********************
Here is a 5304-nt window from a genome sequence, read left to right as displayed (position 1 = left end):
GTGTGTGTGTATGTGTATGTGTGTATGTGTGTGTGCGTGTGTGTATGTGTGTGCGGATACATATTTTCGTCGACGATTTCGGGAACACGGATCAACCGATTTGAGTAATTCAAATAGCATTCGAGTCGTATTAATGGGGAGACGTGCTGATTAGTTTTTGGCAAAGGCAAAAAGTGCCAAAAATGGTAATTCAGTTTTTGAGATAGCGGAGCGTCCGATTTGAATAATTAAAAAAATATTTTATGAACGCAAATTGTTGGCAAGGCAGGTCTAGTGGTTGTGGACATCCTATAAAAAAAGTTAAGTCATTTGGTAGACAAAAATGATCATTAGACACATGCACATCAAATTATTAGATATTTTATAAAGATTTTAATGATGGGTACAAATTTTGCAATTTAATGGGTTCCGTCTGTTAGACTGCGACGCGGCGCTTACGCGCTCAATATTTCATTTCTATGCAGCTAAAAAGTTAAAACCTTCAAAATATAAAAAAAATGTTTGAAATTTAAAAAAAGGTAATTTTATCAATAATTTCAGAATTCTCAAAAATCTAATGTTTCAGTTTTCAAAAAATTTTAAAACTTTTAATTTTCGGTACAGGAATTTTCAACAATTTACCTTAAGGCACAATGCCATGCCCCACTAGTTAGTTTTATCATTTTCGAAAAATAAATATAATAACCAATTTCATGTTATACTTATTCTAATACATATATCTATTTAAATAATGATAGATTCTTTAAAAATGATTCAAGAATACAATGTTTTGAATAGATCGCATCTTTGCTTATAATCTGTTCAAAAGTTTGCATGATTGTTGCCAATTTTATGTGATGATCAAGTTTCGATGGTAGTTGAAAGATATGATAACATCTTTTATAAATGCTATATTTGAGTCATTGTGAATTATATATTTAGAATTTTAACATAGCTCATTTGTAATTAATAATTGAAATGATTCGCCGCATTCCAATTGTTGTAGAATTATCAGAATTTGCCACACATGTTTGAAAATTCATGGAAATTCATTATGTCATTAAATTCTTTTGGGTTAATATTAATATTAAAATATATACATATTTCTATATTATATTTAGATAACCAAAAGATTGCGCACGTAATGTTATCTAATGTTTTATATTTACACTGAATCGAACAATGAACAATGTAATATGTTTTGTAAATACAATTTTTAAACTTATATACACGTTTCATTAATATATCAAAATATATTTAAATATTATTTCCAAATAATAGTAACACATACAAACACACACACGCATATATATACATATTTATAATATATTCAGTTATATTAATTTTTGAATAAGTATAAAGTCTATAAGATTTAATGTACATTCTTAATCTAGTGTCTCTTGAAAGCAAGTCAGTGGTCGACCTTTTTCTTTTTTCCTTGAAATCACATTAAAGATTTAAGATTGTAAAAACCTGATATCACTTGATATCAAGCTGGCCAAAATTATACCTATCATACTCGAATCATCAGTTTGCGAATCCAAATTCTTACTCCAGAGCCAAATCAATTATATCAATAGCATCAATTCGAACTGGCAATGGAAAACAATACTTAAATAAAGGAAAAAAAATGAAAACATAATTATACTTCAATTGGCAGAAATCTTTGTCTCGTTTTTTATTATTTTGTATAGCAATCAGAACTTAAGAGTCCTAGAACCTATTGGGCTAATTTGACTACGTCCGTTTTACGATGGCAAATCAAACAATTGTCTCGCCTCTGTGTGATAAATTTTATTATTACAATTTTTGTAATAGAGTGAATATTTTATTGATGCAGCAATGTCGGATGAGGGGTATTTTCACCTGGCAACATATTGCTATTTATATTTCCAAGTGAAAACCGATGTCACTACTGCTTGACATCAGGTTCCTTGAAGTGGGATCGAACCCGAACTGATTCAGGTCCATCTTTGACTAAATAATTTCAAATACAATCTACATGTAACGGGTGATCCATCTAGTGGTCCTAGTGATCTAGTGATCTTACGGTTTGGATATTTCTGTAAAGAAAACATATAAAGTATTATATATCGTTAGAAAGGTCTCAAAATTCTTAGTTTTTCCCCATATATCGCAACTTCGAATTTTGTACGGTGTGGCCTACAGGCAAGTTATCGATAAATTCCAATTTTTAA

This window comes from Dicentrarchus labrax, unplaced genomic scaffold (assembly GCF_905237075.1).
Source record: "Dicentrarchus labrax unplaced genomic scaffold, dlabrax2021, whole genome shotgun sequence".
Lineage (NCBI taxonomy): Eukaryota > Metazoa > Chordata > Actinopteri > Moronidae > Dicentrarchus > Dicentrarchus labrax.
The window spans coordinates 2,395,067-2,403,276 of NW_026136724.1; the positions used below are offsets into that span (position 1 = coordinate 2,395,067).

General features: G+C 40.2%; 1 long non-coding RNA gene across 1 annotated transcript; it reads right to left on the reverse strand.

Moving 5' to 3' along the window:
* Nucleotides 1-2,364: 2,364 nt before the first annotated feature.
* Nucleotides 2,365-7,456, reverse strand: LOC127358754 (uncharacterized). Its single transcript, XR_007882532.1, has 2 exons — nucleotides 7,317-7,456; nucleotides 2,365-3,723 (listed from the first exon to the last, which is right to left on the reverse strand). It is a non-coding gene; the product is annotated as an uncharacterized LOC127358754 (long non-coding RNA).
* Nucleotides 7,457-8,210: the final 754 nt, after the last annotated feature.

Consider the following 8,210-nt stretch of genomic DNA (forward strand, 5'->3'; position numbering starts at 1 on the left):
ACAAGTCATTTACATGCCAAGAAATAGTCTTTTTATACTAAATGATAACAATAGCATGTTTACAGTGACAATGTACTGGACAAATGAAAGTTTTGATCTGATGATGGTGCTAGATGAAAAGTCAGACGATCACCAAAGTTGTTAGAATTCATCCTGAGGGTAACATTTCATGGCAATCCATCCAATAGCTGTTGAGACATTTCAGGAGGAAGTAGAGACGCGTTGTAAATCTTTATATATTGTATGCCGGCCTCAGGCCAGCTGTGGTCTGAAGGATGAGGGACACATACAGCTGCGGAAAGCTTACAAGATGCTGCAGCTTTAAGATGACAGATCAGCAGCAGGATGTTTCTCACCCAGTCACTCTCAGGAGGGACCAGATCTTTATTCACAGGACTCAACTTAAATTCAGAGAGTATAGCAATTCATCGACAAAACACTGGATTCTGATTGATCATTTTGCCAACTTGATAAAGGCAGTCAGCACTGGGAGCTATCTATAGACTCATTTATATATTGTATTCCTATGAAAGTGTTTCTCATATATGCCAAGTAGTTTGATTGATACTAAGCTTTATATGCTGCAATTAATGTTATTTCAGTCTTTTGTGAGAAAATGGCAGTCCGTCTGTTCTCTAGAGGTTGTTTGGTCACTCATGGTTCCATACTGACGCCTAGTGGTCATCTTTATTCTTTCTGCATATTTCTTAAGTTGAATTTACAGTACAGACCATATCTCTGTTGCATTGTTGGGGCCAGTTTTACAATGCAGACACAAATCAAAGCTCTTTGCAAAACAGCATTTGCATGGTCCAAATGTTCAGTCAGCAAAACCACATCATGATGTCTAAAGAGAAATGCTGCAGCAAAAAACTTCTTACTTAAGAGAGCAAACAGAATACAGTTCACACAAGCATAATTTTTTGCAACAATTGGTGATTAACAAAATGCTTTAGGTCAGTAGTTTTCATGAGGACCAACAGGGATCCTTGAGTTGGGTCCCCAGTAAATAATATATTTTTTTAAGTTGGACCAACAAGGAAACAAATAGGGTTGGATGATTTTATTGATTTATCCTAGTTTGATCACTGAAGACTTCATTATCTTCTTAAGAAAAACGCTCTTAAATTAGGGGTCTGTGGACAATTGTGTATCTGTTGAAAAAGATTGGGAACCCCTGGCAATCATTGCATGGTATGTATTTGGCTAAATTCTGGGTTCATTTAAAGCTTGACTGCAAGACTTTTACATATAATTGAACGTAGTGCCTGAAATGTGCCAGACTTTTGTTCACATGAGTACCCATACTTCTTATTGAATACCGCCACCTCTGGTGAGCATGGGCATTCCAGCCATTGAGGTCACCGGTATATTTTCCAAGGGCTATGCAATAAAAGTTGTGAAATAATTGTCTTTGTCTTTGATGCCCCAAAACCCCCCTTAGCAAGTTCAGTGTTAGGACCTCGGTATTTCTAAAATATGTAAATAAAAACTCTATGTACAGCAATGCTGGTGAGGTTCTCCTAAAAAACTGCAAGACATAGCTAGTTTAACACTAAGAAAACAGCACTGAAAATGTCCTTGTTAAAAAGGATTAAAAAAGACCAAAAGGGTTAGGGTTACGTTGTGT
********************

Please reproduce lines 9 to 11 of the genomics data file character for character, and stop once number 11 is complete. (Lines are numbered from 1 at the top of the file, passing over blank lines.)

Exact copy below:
* Nucleotides 1-2,364: 2,364 nt before the first annotated feature.
* Nucleotides 2,365-7,456, reverse strand: LOC127358754 (uncharacterized). Its single transcript, XR_007882532.1, has 2 exons — nucleotides 7,317-7,456; nucleotides 2,365-3,723 (listed from the first exon to the last, which is right to left on the reverse strand). It is a non-coding gene; the product is annotated as an uncharacterized LOC127358754 (long non-coding RNA).
* Nucleotides 7,457-8,210: the final 754 nt, after the last annotated feature.